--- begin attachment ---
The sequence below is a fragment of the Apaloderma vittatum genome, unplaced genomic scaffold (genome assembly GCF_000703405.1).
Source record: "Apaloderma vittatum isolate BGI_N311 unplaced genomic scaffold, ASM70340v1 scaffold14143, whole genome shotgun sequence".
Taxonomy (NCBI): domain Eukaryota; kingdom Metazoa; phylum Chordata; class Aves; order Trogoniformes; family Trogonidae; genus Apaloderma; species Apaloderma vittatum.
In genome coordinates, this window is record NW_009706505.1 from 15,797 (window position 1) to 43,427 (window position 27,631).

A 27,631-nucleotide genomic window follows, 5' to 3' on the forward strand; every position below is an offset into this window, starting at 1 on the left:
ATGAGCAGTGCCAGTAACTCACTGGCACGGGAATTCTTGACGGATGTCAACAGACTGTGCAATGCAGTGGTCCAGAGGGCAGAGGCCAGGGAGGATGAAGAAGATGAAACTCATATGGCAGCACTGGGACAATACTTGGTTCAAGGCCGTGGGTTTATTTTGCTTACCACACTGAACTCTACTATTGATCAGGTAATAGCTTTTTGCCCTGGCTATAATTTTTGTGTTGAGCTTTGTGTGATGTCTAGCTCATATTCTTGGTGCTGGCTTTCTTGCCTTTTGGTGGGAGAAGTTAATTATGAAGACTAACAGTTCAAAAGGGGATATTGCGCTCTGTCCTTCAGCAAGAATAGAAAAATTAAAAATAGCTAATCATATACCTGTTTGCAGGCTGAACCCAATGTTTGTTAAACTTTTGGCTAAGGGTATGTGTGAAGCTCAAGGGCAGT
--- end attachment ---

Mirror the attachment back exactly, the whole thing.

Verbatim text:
The sequence below is a fragment of the Apaloderma vittatum genome, unplaced genomic scaffold (genome assembly GCF_000703405.1).
Source record: "Apaloderma vittatum isolate BGI_N311 unplaced genomic scaffold, ASM70340v1 scaffold14143, whole genome shotgun sequence".
Taxonomy (NCBI): domain Eukaryota; kingdom Metazoa; phylum Chordata; class Aves; order Trogoniformes; family Trogonidae; genus Apaloderma; species Apaloderma vittatum.
In genome coordinates, this window is record NW_009706505.1 from 15,797 (window position 1) to 43,427 (window position 27,631).

A 27,631-nucleotide genomic window follows, 5' to 3' on the forward strand; every position below is an offset into this window, starting at 1 on the left:
ATGAGCAGTGCCAGTAACTCACTGGCACGGGAATTCTTGACGGATGTCAACAGACTGTGCAATGCAGTGGTCCAGAGGGCAGAGGCCAGGGAGGATGAAGAAGATGAAACTCATATGGCAGCACTGGGACAATACTTGGTTCAAGGCCGTGGGTTTATTTTGCTTACCACACTGAACTCTACTATTGATCAGGTAATAGCTTTTTGCCCTGGCTATAATTTTTGTGTTGAGCTTTGTGTGATGTCTAGCTCATATTCTTGGTGCTGGCTTTCTTGCCTTTTGGTGGGAGAAGTTAATTATGAAGACTAACAGTTCAAAAGGGGATATTGCGCTCTGTCCTTCAGCAAGAATAGAAAAATTAAAAATAGCTAATCATATACCTGTTTGCAGGCTGAACCCAATGTTTGTTAAACTTTTGGCTAAGGGTATGTGTGAAGCTCAAGGGCAGT